Build better forms with jQuery and CSS

Posted on Saturday September 08, 2012 / by Eric Potvin

Reloading a web form to display errors is something we had to do long time ago. Does your website still has a form that does not display errors right away? If so, it is time for a change.

jQuery (and jQuery validation) provides all the tools you need to display any errors to the users. The concept is very simple, each field can be validated simply by using a "class". For example:

<input /* ... */ class="email" />

This one will validate if a valid email is entered ni the input field and display right away if the email is valid or not without refreshing the page.

Requirements:

Now that we have included the mandatory files, we have to build rules for our form. Let's create a simple form with an email field, first name, last name, 3 radio buttons and 1 (one) checkbox.

<input type="text" name="email" id="email" maxlength="80" size="30" value="" class="required email" />
<input type="text" name="first" id="first" maxlength="30" size="30" value="" class="required" />
<input type="text" name="last" id="last" maxlength="30" size="30" value="" class="required" />

<input type="radio" name="browser" class="required" />Firefox
<input type="radio" name="browser" />Chrome
<input type="radio" name="browser" />Safari

<input type="checkbox" name="privacy" id="privacy" value="y" class="required" />

In this case, each fields are required and the email field has a email validation. The beauty of this validation is nothing else on the form is required to validate those fields. All the code is build in a separate JavaScript file.

To start, we have to declare the validation of the form itself, otherwise nothing will work.

$("form").validate({
  errorClass: "errorForm",
  rules: { },
  messages: { }
});

That will take care of the class="required". Automatically, the jQuery validator will handle these and put the message above or bellow (depending on how you want to display it). Now, let's add the email validation.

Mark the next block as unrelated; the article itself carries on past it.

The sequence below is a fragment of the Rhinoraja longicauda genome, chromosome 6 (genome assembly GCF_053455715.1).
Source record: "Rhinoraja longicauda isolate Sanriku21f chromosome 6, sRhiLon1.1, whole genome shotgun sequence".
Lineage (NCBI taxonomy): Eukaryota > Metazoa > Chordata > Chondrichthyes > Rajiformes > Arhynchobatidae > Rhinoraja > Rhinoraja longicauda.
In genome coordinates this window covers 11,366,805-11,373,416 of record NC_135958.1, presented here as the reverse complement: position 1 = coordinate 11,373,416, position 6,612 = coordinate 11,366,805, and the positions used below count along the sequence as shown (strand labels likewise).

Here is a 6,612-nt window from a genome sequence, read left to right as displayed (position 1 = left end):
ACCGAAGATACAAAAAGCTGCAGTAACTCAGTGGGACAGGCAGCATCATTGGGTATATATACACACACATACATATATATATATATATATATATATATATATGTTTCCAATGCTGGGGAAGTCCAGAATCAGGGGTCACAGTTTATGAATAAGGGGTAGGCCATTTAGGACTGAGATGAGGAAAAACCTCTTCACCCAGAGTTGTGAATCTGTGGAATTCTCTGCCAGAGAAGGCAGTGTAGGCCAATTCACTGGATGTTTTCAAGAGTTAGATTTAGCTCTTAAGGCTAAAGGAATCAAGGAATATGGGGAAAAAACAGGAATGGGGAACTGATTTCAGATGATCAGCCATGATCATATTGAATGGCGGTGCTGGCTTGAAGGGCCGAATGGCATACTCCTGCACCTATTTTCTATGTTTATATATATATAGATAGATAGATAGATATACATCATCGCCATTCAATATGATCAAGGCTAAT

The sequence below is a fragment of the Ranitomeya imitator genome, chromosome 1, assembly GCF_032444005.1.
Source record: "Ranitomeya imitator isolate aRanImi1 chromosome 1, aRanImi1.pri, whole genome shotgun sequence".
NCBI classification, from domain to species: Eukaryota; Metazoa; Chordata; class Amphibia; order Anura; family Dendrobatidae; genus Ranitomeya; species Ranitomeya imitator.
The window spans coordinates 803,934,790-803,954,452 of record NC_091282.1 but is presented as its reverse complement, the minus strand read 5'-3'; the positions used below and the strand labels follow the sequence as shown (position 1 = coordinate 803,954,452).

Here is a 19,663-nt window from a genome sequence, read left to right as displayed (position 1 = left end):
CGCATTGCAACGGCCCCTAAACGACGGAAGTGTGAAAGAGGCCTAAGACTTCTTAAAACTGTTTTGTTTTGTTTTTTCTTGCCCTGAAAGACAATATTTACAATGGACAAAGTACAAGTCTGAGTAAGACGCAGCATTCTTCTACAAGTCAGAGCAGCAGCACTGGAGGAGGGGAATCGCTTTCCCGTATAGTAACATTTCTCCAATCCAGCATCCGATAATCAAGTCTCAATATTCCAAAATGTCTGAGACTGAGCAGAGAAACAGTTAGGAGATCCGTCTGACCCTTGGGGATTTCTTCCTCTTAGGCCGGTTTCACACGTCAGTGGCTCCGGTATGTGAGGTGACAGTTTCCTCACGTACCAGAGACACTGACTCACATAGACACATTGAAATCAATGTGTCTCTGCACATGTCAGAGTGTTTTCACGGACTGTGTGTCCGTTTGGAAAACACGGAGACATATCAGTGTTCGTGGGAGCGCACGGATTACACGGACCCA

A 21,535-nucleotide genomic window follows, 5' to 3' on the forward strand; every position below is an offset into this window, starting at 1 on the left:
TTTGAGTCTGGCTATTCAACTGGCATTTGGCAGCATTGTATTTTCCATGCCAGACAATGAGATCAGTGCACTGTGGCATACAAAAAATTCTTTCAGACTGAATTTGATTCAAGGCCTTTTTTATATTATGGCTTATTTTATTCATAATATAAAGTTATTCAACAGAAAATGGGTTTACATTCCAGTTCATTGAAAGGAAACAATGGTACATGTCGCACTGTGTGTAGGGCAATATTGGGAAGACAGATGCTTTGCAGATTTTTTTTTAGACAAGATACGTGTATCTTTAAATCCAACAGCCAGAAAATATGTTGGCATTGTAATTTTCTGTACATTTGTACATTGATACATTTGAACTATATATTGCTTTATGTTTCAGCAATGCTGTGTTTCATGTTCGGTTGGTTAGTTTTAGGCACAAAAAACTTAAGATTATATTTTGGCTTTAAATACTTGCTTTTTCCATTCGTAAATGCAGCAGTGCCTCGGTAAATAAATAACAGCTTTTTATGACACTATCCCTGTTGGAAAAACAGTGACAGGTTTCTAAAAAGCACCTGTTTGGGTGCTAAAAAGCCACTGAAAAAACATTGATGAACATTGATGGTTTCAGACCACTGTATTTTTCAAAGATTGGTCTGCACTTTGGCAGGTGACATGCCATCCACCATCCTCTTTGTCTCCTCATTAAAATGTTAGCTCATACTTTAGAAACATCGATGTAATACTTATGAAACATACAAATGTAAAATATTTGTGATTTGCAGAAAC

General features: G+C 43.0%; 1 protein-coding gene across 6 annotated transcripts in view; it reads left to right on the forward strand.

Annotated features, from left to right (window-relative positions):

$(".email").each(function() {
  $(this).rules("add", {
    required: true,
    email: true,
    minlength: 8,
    messages: {
      required: "Please enter your email",
    }
  });
});

Now, email has to be treated differently from other fields since it needs to make sure an email is entered. jQuery validator has all the code to validate the email, the only difference here is you have to tell him which field is an email.

Now, that we have our main fields set-up, we have to create the JavaScript code that will handle the submit button. That button will simply call the validation (we created above) and return true or false.

var valid = $("form").valid();

This one will automatically show the errors on the page. Would it be nice to focus on the first error? Yes. In case of an error, it would be nice to focus on the field and not let the user search for it.

if(!valid) {
  $('#' + $('input.errorForm:first').attr('id')).focus();
  return false;
}

Make it look nice.

Now, remember we had a errorClass: "errorForm" predefine when we declared our validation? This is will tell the jQuery validator which class to use to display or change the fields (to make it more obvious to the user).

input.errorForm, select.errorForm {
  background: #ffdede;
  color: red;
  border: solid 1px red;
  /* and other declaration */
}
label.errorForm {
  color: red;
  font-size: 10px;
  /* and other declaration */
}

This way, the fields with errors are easy to find. jQuery validator has a great advantage, it is very customizable. Here's a example of adding a validation that does not allow spaces in the field.

The full scripts:

$(document).ready(function() {
  $("form").validate({
    errorClass: "errorForm",
    rules: { },
    messages: { }
  });
  $(".email").each(function() {
    $(this).rules("add", {
      required: true,
      email: true,
      minlength: 8,
      messages: {
        required: "Please enter your email",
      }
    });
  });
  $('input[type=button]').click(function() {
    var valid = $("form").valid();
    if(!valid) {
      var id = $('input.errorForm:first').attr('id');
      $('#' + id).focus();
      return false;
    }
    return true;
  });
});